Career Interview

The three pieces of wisdom about being a teacher I have learned from interviewing Paige Perry are

  1. Even though it isn’t the highest paying job for the amount of time you go to school, it is the most fulfilling
  2. You continue to make new connections with the staff and the students for all the years that you teach and they will become family
  3. There are some things that the job won’t let you do, and you can’t fix that right away, you have to wait for the job to catch up with you.

Women’s Suffrage and Canadian Autonomy



Women in Canada began to fight back against discrimination, violence, and unfair wages near the end of the 29th century. In hopes of finding a solution for the ills of the female population, women saw the right to run for office, at the very least the right to vote, as a gateway to having their voices heard and making significant changes to their quality of life.



SUFFRAGIST: A member of the women’s suffrage movement, male or female. Often associated with activists who used peaceful methods of protest, including petitions and mock parliaments.


SUFFRAGETTE: A woman seeking the right to vote through militant protest. Commonly associated with British activists, who used illegal methods to fight for the vote. Often used as a derogatory term by opponents.


ANTI-SUFFRAGIST: Commonly known as “antis,” these men and women felt deeply threatened by the prospect of equality, which would unbalance the status quo



Canada, beginning with towns and spreading to a provincial and national level.



The suffrage movement began to bloom at the end of the 19th century, resulting in small scale town, library and school board voting rights before the first provincial election voting rights were given to women in Manitoba in 1916, followed by;

  • Alberta and Saskatchewan in 1916
  • British Columbia and Ontario gave women the vote in 1917
  • Yukon (1919),
  • Atlantic Canada (1918-25),
  • Québec (1940)
  • the Northwest Territories (1951)
  • Women were granted the federal vote in 1918 (excludes asian and indigenous women)



As the independence and value of women came to be slowly recognized in Canada, women sought a way to have their basic rights ensured and solidified through being an active part of political decision making. They had to overcome narratives of being incompetent and undeserving of being treated as equals before the national standpoint began to shift, and the arguments about women’s incompetence invalidated. The right to vote was crucial to beginning a social shift of providing Canadian women with autonomy, strength, and fundamental value.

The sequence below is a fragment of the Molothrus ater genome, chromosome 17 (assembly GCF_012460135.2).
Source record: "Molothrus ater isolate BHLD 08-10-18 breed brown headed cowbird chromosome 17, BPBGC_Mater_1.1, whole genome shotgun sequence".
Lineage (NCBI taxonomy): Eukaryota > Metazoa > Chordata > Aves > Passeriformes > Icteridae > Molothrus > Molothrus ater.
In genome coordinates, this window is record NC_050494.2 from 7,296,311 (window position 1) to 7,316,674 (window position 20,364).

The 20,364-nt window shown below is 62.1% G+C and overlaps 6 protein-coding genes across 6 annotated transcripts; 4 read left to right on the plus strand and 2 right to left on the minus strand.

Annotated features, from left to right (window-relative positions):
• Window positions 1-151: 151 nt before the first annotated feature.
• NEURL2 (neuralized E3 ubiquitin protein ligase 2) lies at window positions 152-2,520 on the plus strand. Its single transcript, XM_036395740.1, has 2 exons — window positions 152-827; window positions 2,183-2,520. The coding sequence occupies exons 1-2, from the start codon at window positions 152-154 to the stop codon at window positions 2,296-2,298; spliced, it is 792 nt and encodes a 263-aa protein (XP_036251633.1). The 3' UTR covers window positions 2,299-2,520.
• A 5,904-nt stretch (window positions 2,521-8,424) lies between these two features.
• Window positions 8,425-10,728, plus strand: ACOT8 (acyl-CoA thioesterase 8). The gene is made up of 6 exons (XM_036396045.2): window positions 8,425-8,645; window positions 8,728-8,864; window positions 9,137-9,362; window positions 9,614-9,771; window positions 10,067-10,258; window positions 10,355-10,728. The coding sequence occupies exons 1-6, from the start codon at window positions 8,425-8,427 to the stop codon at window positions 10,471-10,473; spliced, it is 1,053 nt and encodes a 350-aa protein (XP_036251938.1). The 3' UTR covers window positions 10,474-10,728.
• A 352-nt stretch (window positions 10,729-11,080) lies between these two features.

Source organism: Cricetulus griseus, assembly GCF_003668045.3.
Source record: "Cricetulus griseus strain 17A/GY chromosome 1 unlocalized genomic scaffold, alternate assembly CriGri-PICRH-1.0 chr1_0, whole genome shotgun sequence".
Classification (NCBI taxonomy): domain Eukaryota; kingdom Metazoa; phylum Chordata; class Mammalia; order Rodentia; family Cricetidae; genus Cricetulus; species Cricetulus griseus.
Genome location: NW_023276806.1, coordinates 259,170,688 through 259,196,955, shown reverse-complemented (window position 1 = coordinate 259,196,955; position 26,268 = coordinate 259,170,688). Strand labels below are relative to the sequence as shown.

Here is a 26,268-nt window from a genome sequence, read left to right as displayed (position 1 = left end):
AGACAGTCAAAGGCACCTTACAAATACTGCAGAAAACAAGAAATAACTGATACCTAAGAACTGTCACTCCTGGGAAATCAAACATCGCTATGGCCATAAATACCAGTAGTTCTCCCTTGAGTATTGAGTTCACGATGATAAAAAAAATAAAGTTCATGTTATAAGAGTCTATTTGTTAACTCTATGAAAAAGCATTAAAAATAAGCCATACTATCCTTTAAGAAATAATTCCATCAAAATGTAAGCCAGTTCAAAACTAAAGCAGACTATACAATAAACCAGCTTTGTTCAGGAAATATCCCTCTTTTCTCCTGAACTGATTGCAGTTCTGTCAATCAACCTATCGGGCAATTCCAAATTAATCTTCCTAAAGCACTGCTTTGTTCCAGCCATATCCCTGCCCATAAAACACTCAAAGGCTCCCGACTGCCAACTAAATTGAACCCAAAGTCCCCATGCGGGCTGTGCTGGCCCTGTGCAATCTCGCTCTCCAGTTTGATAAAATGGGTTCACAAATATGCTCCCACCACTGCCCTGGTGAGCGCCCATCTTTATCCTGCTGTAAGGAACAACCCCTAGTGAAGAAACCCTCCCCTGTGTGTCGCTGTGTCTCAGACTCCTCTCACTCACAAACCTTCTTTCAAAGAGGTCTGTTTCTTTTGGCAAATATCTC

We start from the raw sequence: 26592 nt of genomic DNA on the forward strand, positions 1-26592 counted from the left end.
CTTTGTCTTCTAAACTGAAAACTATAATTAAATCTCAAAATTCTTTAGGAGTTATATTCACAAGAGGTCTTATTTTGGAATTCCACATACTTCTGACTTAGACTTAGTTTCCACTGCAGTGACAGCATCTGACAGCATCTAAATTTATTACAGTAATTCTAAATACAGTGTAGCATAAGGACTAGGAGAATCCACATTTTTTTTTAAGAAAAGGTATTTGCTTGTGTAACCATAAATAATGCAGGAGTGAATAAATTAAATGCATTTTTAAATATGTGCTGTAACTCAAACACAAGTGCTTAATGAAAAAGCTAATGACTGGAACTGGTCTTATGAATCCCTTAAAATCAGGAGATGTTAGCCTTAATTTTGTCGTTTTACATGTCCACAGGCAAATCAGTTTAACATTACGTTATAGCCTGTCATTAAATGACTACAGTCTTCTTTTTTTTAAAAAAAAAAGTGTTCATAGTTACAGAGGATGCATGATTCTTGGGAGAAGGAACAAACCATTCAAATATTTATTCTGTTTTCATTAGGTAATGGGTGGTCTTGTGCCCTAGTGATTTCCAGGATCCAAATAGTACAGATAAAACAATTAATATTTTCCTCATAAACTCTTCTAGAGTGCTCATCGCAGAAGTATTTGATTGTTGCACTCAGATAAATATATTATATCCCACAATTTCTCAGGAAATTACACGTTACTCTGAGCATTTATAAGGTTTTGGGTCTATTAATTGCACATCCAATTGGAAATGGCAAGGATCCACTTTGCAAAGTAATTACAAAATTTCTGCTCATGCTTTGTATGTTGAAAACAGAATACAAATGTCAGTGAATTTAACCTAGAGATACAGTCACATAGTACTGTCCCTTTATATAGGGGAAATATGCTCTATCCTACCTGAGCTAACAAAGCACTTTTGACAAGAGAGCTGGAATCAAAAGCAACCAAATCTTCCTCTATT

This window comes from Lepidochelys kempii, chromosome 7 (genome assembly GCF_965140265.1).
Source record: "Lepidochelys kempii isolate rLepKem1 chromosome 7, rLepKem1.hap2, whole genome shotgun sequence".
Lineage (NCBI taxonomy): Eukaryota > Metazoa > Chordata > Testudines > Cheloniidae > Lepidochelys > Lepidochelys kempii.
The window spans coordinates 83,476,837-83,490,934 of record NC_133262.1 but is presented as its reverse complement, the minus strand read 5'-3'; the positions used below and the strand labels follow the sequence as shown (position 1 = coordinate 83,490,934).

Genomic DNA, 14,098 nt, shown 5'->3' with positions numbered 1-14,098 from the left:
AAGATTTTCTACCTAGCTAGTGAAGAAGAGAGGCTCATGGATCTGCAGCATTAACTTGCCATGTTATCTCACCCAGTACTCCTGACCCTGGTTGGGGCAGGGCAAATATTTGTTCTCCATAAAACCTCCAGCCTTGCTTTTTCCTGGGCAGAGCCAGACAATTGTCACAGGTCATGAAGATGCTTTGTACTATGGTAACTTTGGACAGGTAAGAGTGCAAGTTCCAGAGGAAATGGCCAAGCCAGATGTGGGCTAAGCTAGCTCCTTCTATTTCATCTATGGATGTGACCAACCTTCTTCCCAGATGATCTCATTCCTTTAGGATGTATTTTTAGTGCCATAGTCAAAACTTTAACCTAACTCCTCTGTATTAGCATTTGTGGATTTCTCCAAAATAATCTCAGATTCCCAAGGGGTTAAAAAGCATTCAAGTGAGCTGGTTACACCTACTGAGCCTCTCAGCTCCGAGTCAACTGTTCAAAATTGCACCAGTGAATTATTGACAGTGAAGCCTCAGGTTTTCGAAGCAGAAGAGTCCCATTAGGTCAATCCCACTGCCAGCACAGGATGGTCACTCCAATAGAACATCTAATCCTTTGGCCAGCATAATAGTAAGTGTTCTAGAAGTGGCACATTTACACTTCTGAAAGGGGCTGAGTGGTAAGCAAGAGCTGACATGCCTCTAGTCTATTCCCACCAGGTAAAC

Views on Women’s Suffrage

There were many strong supporters and opposers of women’s suffrage, varying in demographics and time at which they engaged in the movement. The majority of suffragists were middle class white women, this being the same demographic of women to win these primary rights to vote. Though many women of colour also pushed for the suffrage movement, most did not receive their own rights to vote until much after. Plenty of men were also suffragists, the number increasing as time went on and the movement became more socially accepted.


However, a large portion of Canada was made up of anti-suffragists. These people saw the independence of women as threatening to culture, religion, and society as a whole. Many women were also silenced by their husbands and the men in their life regarding their views on independence. Most politicians were starkly against the women’s vote, as they were all male and unreceptive to a disruption of their system.


Extent of impact on Canadian social, political, and economic norms and values

The women’s suffrage movement was incredibly influential to the norms and values of Canadians. Women’s independence and value went from an unheard of concept to an essential part of the social atmosphere. The women’s suffrage movement did not stop at becoming a Liberal value, it became also a Conservative value therefore covering the ground of most Canadians and their political standpoints. Involving women in politics was a major shift for Canada. Not only were women entitled to vote, they were also able to run for office. This created a major influx of attention to many critical issues that had been ignored before, such as violence against women and children, unfavourable working conditions and wages, and an extreme disadvantage in getting an education as a woman. As a result, more women became involved in the workforce and were able to better support their families financially. Along with this came the development of equipment such as washing machines and vacuum cleaners which freed up the hands of mothers to use their energy and time on more than just housework and childcare.


Contribution to Canadian autonomy